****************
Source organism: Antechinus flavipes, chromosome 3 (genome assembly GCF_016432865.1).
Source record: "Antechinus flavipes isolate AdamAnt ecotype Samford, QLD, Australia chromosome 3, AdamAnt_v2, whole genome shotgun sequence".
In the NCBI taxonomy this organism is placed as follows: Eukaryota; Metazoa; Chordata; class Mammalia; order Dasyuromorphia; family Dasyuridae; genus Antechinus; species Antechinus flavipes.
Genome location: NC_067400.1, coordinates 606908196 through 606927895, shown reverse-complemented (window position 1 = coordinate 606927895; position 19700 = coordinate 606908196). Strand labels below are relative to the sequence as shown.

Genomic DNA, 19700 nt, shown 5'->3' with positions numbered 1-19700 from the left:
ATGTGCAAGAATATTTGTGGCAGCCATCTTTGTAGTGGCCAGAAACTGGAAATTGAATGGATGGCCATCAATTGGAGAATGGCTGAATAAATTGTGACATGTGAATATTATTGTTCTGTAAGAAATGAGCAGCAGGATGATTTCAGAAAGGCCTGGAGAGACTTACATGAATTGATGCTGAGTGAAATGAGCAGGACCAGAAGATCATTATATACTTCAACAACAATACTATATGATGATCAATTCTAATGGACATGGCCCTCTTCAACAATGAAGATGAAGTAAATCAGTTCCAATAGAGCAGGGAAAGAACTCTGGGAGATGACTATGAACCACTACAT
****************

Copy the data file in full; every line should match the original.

Source organism: Antechinus flavipes, chromosome 3 (genome assembly GCF_016432865.1).
Source record: "Antechinus flavipes isolate AdamAnt ecotype Samford, QLD, Australia chromosome 3, AdamAnt_v2, whole genome shotgun sequence".
In the NCBI taxonomy this organism is placed as follows: Eukaryota; Metazoa; Chordata; class Mammalia; order Dasyuromorphia; family Dasyuridae; genus Antechinus; species Antechinus flavipes.
Genome location: NC_067400.1, coordinates 606908196 through 606927895, shown reverse-complemented (window position 1 = coordinate 606927895; position 19700 = coordinate 606908196). Strand labels below are relative to the sequence as shown.

Genomic DNA, 19700 nt, shown 5'->3' with positions numbered 1-19700 from the left:
ATGTGCAAGAATATTTGTGGCAGCCATCTTTGTAGTGGCCAGAAACTGGAAATTGAATGGATGGCCATCAATTGGAGAATGGCTGAATAAATTGTGACATGTGAATATTATTGTTCTGTAAGAAATGAGCAGCAGGATGATTTCAGAAAGGCCTGGAGAGACTTACATGAATTGATGCTGAGTGAAATGAGCAGGACCAGAAGATCATTATATACTTCAACAACAATACTATATGATGATCAATTCTAATGGACATGGCCCTCTTCAACAATGAAGATGAAGTAAATCAGTTCCAATAGAGCAGGGAAAGAACTCTGGGAGATGACTATGAACCACTACAT